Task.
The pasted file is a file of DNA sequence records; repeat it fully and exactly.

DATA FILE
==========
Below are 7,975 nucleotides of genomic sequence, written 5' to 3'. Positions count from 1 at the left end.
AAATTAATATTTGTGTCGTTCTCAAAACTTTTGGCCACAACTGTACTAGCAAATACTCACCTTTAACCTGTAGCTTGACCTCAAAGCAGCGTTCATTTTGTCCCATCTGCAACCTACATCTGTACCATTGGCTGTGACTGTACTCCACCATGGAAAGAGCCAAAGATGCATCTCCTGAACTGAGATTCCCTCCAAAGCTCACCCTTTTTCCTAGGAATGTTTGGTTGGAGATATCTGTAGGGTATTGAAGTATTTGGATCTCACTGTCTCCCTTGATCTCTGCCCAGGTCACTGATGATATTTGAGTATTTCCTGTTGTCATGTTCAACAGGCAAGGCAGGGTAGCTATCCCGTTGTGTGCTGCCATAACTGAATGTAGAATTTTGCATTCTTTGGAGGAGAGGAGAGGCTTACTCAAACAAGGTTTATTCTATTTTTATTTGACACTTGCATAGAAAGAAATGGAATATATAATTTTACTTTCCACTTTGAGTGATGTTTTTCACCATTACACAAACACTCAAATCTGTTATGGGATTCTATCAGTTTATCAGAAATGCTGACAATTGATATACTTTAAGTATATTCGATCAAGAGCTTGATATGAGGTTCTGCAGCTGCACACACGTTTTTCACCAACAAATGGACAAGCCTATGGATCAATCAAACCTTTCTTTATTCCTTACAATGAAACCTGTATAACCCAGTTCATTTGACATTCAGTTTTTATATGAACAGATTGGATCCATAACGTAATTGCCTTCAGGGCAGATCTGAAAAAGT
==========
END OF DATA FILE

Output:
Below are 7,975 nucleotides of genomic sequence, written 5' to 3'. Positions count from 1 at the left end.
AAATTAATATTTGTGTCGTTCTCAAAACTTTTGGCCACAACTGTACTAGCAAATACTCACCTTTAACCTGTAGCTTGACCTCAAAGCAGCGTTCATTTTGTCCCATCTGCAACCTACATCTGTACCATTGGCTGTGACTGTACTCCACCATGGAAAGAGCCAAAGATGCATCTCCTGAACTGAGATTCCCTCCAAAGCTCACCCTTTTTCCTAGGAATGTTTGGTTGGAGATATCTGTAGGGTATTGAAGTATTTGGATCTCACTGTCTCCCTTGATCTCTGCCCAGGTCACTGATGATATTTGAGTATTTCCTGTTGTCATGTTCAACAGGCAAGGCAGGGTAGCTATCCCGTTGTGTGCTGCCATAACTGAATGTAGAATTTTGCATTCTTTGGAGGAGAGGAGAGGCTTACTCAAACAAGGTTTATTCTATTTTTATTTGACACTTGCATAGAAAGAAATGGAATATATAATTTTACTTTCCACTTTGAGTGATGTTTTTCACCATTACACAAACACTCAAATCTGTTATGGGATTCTATCAGTTTATCAGAAATGCTGACAATTGATATACTTTAAGTATATTCGATCAAGAGCTTGATATGAGGTTCTGCAGCTGCACACACGTTTTTCACCAACAAATGGACAAGCCTATGGATCAATCAAACCTTTCTTTATTCCTTACAATGAAACCTGTATAACCCAGTTCATTTGACATTCAGTTTTTATATGAACAGATTGGATCCATAACGTAATTGCCTTCAGGGCAGATCTGAAAAAGT